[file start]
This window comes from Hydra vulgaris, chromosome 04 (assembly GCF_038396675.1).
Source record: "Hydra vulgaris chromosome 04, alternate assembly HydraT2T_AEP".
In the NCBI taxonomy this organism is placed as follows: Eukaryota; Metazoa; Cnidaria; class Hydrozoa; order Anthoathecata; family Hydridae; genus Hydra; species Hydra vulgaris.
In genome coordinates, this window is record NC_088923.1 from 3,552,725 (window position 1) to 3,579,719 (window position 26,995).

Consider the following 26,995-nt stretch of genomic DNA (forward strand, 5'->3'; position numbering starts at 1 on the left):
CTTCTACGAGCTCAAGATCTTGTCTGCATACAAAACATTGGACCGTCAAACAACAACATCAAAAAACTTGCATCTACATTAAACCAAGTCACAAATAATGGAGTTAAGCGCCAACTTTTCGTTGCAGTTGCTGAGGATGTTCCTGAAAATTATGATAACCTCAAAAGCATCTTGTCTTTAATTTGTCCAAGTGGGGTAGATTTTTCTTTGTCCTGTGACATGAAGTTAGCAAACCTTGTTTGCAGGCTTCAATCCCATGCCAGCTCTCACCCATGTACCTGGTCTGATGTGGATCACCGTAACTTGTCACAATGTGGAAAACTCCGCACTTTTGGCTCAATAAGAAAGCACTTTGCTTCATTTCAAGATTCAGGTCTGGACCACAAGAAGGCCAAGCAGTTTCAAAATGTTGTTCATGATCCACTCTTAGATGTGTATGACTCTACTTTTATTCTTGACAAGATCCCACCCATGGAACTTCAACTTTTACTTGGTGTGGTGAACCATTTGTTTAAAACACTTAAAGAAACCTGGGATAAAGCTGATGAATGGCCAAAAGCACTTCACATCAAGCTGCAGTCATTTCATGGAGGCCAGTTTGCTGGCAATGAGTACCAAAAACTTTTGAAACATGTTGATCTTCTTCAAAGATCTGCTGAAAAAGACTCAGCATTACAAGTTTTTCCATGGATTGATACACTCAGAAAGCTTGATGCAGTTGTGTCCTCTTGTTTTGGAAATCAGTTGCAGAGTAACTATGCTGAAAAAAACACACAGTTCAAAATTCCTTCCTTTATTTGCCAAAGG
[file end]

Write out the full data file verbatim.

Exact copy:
This window comes from Hydra vulgaris, chromosome 04 (assembly GCF_038396675.1).
Source record: "Hydra vulgaris chromosome 04, alternate assembly HydraT2T_AEP".
In the NCBI taxonomy this organism is placed as follows: Eukaryota; Metazoa; Cnidaria; class Hydrozoa; order Anthoathecata; family Hydridae; genus Hydra; species Hydra vulgaris.
In genome coordinates, this window is record NC_088923.1 from 3,552,725 (window position 1) to 3,579,719 (window position 26,995).

Consider the following 26,995-nt stretch of genomic DNA (forward strand, 5'->3'; position numbering starts at 1 on the left):
CTTCTACGAGCTCAAGATCTTGTCTGCATACAAAACATTGGACCGTCAAACAACAACATCAAAAAACTTGCATCTACATTAAACCAAGTCACAAATAATGGAGTTAAGCGCCAACTTTTCGTTGCAGTTGCTGAGGATGTTCCTGAAAATTATGATAACCTCAAAAGCATCTTGTCTTTAATTTGTCCAAGTGGGGTAGATTTTTCTTTGTCCTGTGACATGAAGTTAGCAAACCTTGTTTGCAGGCTTCAATCCCATGCCAGCTCTCACCCATGTACCTGGTCTGATGTGGATCACCGTAACTTGTCACAATGTGGAAAACTCCGCACTTTTGGCTCAATAAGAAAGCACTTTGCTTCATTTCAAGATTCAGGTCTGGACCACAAGAAGGCCAAGCAGTTTCAAAATGTTGTTCATGATCCACTCTTAGATGTGTATGACTCTACTTTTATTCTTGACAAGATCCCACCCATGGAACTTCAACTTTTACTTGGTGTGGTGAACCATTTGTTTAAAACACTTAAAGAAACCTGGGATAAAGCTGATGAATGGCCAAAAGCACTTCACATCAAGCTGCAGTCATTTCATGGAGGCCAGTTTGCTGGCAATGAGTACCAAAAACTTTTGAAACATGTTGATCTTCTTCAAAGATCTGCTGAAAAAGACTCAGCATTACAAGTTTTTCCATGGATTGATACACTCAGAAAGCTTGATGCAGTTGTGTCCTCTTGTTTTGGAAATCAGTTGCAGAGTAACTATGCTGAAAAAAACACACAGTTCAAAATTCCTTCCTTTATTTGCCAAAGG